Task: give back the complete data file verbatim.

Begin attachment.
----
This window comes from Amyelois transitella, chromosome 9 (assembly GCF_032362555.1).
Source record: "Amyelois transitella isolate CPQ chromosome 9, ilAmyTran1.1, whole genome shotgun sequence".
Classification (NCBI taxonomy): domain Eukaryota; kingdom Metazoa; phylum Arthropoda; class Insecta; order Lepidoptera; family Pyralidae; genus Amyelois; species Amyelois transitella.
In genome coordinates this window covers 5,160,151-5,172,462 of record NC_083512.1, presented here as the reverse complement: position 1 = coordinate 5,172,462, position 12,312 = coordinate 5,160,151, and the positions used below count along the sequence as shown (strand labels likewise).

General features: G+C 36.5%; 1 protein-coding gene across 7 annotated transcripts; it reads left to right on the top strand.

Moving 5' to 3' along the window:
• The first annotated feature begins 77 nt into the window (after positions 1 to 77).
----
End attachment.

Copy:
This window comes from Amyelois transitella, chromosome 9 (assembly GCF_032362555.1).
Source record: "Amyelois transitella isolate CPQ chromosome 9, ilAmyTran1.1, whole genome shotgun sequence".
Classification (NCBI taxonomy): domain Eukaryota; kingdom Metazoa; phylum Arthropoda; class Insecta; order Lepidoptera; family Pyralidae; genus Amyelois; species Amyelois transitella.
In genome coordinates this window covers 5,160,151-5,172,462 of record NC_083512.1, presented here as the reverse complement: position 1 = coordinate 5,172,462, position 12,312 = coordinate 5,160,151, and the positions used below count along the sequence as shown (strand labels likewise).

General features: G+C 36.5%; 1 protein-coding gene across 7 annotated transcripts; it reads left to right on the top strand.

Moving 5' to 3' along the window:
• The first annotated feature begins 77 nt into the window (after positions 1 to 77).